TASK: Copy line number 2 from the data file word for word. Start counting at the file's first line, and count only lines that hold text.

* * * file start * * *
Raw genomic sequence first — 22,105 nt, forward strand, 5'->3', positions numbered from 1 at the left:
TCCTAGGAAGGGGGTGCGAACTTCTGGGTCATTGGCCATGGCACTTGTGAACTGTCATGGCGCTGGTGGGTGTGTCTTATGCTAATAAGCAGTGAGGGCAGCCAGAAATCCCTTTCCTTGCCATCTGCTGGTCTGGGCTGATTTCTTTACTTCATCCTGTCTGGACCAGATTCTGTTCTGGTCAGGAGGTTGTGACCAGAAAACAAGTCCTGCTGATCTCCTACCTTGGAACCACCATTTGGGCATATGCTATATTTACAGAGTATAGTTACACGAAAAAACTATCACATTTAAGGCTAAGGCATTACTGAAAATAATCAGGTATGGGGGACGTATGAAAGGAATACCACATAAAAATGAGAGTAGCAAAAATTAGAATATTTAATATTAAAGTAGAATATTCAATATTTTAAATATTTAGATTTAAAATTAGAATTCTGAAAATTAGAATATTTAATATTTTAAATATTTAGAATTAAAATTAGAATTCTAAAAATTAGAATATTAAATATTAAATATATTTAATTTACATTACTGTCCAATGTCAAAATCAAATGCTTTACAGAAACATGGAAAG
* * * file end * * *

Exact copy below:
TCCTAGGAAGGGGGTGCGAACTTCTGGGTCATTGGCCATGGCACTTGTGAACTGTCATGGCGCTGGTGGGTGTGTCTTATGCTAATAAGCAGTGAGGGCAGCCAGAAATCCCTTTCCTTGCCATCTGCTGGTCTGGGCTGATTTCTTTACTTCATCCTGTCTGGACCAGATTCTGTTCTGGTCAGGAGGTTGTGACCAGAAAACAAGTCCTGCTGATCTCCTACCTTGGAACCACCATTTGGGCATATGCTATATTTACAGAGTATAGTTACACGAAAAAACTATCACATTTAAGGCTAAGGCATTACTGAAAATAATCAGGTATGGGGGACGTATGAAAGGAATACCACATAAAAATGAGAGTAGCAAAAATTAGAATATTTAATATTAAAGTAGAATATTCAATATTTTAAATATTTAGATTTAAAATTAGAATTCTGAAAATTAGAATATTTAATATTTTAAATATTTAGAATTAAAATTAGAATTCTAAAAATTAGAATATTAAATATTAAATATATTTAATTTACATTACTGTCCAATGTCAAAATCAAATGCTTTACAGAAACATGGAAAG